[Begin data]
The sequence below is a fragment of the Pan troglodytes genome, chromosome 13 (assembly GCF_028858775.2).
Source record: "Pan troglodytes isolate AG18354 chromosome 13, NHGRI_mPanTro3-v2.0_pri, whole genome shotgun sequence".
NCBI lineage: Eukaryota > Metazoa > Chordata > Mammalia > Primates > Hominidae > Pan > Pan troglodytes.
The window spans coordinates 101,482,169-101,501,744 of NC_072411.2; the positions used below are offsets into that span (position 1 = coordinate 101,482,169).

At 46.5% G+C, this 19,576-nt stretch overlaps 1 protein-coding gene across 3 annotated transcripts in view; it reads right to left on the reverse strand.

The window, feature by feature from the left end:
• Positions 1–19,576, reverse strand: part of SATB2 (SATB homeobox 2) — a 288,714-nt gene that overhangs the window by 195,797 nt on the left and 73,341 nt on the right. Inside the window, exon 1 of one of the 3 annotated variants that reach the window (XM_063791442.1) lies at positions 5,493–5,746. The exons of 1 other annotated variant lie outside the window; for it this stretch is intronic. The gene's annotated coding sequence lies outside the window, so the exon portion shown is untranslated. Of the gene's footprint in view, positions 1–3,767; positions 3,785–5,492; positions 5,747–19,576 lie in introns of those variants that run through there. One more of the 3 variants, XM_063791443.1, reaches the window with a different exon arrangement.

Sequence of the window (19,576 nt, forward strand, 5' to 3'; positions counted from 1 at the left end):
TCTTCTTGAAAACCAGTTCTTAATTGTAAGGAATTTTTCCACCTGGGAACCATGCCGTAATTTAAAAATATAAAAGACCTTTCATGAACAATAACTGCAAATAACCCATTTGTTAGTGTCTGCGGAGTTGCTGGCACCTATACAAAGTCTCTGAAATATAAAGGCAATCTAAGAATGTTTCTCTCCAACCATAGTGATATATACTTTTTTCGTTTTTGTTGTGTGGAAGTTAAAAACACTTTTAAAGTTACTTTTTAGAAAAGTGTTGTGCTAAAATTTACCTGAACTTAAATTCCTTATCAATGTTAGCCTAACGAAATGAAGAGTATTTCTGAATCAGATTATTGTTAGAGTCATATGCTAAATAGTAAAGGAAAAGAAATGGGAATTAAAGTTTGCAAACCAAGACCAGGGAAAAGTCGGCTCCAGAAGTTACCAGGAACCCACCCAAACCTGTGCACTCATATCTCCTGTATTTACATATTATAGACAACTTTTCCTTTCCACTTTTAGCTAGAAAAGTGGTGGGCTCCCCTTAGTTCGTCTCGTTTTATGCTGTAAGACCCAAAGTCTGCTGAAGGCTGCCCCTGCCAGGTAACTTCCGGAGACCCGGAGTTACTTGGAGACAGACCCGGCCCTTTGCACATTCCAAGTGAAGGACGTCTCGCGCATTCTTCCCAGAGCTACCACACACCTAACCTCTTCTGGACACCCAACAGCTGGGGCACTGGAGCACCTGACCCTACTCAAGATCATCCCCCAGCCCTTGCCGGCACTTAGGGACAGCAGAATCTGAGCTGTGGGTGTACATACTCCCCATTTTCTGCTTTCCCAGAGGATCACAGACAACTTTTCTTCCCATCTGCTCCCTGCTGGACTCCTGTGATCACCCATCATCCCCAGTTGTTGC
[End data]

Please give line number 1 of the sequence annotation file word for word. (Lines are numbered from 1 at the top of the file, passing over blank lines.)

The sequence below is a fragment of the Pan troglodytes genome, chromosome 13 (assembly GCF_028858775.2).